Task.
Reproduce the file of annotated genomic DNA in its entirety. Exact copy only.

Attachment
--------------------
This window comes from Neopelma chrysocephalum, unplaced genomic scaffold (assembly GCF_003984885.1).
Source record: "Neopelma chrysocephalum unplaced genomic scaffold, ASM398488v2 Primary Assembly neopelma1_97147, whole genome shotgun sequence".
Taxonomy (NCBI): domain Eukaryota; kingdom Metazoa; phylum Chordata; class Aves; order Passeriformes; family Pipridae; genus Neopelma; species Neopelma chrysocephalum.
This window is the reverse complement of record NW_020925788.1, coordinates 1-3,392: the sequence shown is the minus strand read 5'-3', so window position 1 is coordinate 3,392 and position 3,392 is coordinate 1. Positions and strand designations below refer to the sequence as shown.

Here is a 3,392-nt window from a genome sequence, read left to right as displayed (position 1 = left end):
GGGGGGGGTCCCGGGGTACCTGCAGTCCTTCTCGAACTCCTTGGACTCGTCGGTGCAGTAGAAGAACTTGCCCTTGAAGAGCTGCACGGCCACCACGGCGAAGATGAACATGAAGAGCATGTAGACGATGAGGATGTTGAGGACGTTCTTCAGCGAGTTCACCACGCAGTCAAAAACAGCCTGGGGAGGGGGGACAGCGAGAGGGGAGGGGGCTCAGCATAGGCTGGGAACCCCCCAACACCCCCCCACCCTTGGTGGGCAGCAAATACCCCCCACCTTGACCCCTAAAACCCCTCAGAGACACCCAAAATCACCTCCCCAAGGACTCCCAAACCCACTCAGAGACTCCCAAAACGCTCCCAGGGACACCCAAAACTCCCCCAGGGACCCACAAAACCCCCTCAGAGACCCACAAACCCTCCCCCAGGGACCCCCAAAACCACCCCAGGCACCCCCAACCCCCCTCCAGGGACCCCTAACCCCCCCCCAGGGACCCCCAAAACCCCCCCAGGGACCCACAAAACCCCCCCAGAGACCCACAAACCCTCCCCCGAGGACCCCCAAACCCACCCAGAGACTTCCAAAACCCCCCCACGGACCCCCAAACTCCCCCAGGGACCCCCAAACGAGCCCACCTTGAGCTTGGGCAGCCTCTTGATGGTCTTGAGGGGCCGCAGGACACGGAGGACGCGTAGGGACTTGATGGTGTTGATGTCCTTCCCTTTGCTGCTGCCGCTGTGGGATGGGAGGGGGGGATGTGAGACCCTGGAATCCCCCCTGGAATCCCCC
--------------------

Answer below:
This window comes from Neopelma chrysocephalum, unplaced genomic scaffold (assembly GCF_003984885.1).
Source record: "Neopelma chrysocephalum unplaced genomic scaffold, ASM398488v2 Primary Assembly neopelma1_97147, whole genome shotgun sequence".
Taxonomy (NCBI): domain Eukaryota; kingdom Metazoa; phylum Chordata; class Aves; order Passeriformes; family Pipridae; genus Neopelma; species Neopelma chrysocephalum.
This window is the reverse complement of record NW_020925788.1, coordinates 1-3,392: the sequence shown is the minus strand read 5'-3', so window position 1 is coordinate 3,392 and position 3,392 is coordinate 1. Positions and strand designations below refer to the sequence as shown.

Here is a 3,392-nt window from a genome sequence, read left to right as displayed (position 1 = left end):
GGGGGGGGTCCCGGGGTACCTGCAGTCCTTCTCGAACTCCTTGGACTCGTCGGTGCAGTAGAAGAACTTGCCCTTGAAGAGCTGCACGGCCACCACGGCGAAGATGAACATGAAGAGCATGTAGACGATGAGGATGTTGAGGACGTTCTTCAGCGAGTTCACCACGCAGTCAAAAACAGCCTGGGGAGGGGGGACAGCGAGAGGGGAGGGGGCTCAGCATAGGCTGGGAACCCCCCAACACCCCCCCACCCTTGGTGGGCAGCAAATACCCCCCACCTTGACCCCTAAAACCCCTCAGAGACACCCAAAATCACCTCCCCAAGGACTCCCAAACCCACTCAGAGACTCCCAAAACGCTCCCAGGGACACCCAAAACTCCCCCAGGGACCCACAAAACCCCCTCAGAGACCCACAAACCCTCCCCCAGGGACCCCCAAAACCACCCCAGGCACCCCCAACCCCCCTCCAGGGACCCCTAACCCCCCCCCAGGGACCCCCAAAACCCCCCCAGGGACCCACAAAACCCCCCCAGAGACCCACAAACCCTCCCCCGAGGACCCCCAAACCCACCCAGAGACTTCCAAAACCCCCCCACGGACCCCCAAACTCCCCCAGGGACCCCCAAACGAGCCCACCTTGAGCTTGGGCAGCCTCTTGATGGTCTTGAGGGGCCGCAGGACACGGAGGACGCGTAGGGACTTGATGGTGTTGATGTCCTTCCCTTTGCTGCTGCCGCTGTGGGATGGGAGGGGGGGATGTGAGACCCTGGAATCCCCCCTGGAATCCCCC